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Baseball: Kubiak keeps dreaming — and winning

After eight seasons and 11 teams while toiling in the minor leagues, Dave Kubiak still has the drive, desire and determination to reach his ultimate goal:

The Show.

The former Southold High School standout who lives in Riverhead has demonstrated much perseverance during his career in his quest to pitch in the major leagues. When he was asked what kept him going, Kubiak responded, “Not wanting to get a job.”

He laughed just a bit and then became serious.

“I love this game,” he said. “It’s been fun. I’m having success. So I think that’s a big part of it. Sticking around and being able to say I come out here and compete at a high level every time, just keeping it rolling.”

Kubiak kept it rolling on Friday night at Bethpage Ballpark in Central Islip, starting, hurling five innings and picking up the win for the Somerset Patriots in an 8-3 victory over the Long Island Ducks.

Kubiak, who turns 29 on Aug. 3, has been trying to reach the top since he was taken as a 36th-round draft pick in the 2011 MLB Draft by the Tampa Bay Rays out of the University of Albany.

That Kubiak is still able to pursue his dream of playing in the majors that many young boys have is precious to him.

“I wouldn’t be playing this long if that wasn’t the biggest thing to me,” he said. “That’s obviously dream No. 1.”

The 6-7, 230-pound right-hander has been buoyed by the fact several thirtysomething players have reached the majors in recent seasons.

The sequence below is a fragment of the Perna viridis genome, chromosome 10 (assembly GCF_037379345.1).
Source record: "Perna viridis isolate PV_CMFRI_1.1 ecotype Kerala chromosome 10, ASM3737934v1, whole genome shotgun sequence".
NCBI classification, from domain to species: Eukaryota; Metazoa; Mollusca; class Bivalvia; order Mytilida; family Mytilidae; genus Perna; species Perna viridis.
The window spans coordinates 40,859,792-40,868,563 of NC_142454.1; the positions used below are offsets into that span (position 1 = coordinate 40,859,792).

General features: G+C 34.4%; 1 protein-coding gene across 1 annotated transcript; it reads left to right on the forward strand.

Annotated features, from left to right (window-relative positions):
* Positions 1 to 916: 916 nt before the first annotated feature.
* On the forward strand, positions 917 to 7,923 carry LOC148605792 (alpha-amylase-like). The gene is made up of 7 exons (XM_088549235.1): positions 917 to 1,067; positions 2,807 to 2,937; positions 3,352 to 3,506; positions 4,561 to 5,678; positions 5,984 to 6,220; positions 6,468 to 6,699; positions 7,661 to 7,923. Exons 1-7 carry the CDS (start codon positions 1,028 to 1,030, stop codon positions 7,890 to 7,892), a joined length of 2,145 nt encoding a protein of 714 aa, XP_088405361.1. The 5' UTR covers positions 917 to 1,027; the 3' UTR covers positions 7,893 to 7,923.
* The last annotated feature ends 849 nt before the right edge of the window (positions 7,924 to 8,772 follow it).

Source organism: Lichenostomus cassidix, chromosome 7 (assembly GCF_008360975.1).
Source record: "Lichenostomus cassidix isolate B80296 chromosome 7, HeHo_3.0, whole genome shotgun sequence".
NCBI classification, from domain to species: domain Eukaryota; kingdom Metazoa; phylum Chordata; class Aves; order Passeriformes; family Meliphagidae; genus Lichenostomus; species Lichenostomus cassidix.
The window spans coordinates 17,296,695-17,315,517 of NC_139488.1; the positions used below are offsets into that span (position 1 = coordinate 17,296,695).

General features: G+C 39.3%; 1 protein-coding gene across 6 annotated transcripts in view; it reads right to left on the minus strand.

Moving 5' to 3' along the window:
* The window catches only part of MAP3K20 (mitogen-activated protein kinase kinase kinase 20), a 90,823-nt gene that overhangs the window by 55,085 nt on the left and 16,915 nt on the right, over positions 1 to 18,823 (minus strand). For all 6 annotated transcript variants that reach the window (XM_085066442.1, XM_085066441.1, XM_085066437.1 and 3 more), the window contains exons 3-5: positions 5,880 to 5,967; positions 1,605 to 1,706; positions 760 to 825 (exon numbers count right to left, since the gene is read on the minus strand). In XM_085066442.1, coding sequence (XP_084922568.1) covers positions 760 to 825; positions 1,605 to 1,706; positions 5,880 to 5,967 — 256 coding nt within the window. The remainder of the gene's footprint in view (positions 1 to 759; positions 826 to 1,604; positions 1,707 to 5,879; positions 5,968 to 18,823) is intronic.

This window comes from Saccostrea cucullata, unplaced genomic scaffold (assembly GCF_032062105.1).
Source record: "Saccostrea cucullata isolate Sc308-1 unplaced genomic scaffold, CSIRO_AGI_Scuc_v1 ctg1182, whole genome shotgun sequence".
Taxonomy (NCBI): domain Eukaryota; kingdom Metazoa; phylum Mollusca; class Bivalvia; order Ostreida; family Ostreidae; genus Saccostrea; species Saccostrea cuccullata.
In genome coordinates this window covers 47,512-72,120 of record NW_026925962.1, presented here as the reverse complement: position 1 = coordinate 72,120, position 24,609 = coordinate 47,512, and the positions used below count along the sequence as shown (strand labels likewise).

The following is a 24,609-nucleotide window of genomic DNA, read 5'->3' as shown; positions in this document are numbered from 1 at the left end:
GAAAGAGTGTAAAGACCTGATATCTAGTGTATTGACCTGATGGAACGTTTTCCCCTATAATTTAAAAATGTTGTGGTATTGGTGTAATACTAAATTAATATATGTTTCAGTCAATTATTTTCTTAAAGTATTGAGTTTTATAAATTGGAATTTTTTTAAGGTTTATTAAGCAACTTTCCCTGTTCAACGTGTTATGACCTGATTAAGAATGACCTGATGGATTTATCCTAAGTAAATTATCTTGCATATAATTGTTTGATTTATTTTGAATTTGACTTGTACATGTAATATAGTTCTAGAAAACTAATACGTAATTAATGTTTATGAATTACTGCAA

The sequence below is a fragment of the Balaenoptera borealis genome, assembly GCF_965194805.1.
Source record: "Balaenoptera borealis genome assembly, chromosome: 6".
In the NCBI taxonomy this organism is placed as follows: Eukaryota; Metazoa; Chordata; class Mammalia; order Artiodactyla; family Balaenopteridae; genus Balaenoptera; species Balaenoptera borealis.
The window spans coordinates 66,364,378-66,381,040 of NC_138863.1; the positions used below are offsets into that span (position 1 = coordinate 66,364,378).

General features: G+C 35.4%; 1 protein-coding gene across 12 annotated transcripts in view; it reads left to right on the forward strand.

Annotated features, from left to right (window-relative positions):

“It’s nice to see some of the older guys now — they’re guys 30, 31, 32 — making their debuts,” he said. “That kind of keeps you going a little bit. I think [the] majority of it is having success. I’m just trying to build off every start. Obviously getting to the big leagues is a goal.”

And then there’s the love of the game.

“It is a very team-oriented game,” he said. “You saw it tonight. We battled as a team, we got a win tonight. I do like the kind of one-on-one of pitching against the hitter. You’re your own worst enemy out there.”

On Friday his only enemy were the Ducks. He estimated it probably was the fifth or sixth time he had pitched on the island.

“It’s been great,” he said. “I always love being on the schedule for this one. It’s nice.”

Kubiak admitted he might have gotten just a bit more pumped up more for this game than others for obvious reasons.

“I guess nervous,” he said. “I don’t want to stink in front of them. I’ve gotten lucky out here. I’ve pitched pretty well on Long Island.

“They’re always really supportive. I’ve got a great unit back in Southold whenever I am on the island. They’re, ‘Great job.’ ”

To which Kubiak responded, “Ah, too many pitches.”

He added to a reporter: “It’s great they’re here. I love ’em.”

Kubiak threw well enough to earn his sixth win of the Atlantic League of Professional Baseball season against one loss. It was far from a gem, but most importantly, he gave the Patriots innings. Kubiak allowed one run on eight hits during his stint, striking out eight and walking one.

Despite the win, Kubiak was critical of his performance.

“I battled,” he said. “Too many pitches, really. I got deep into counts for the first three or four innings. It kind of hurt me a bit. Gave up some knocks and some long counts, but I battled. We battled. The bullpen did a great job, shut down everything. So it was good.”

After Kubiak left with a 4-1 lead and four Patriots pitchers allowed two runs over the final four innings. He and the bullpen combined for 15 strikeouts.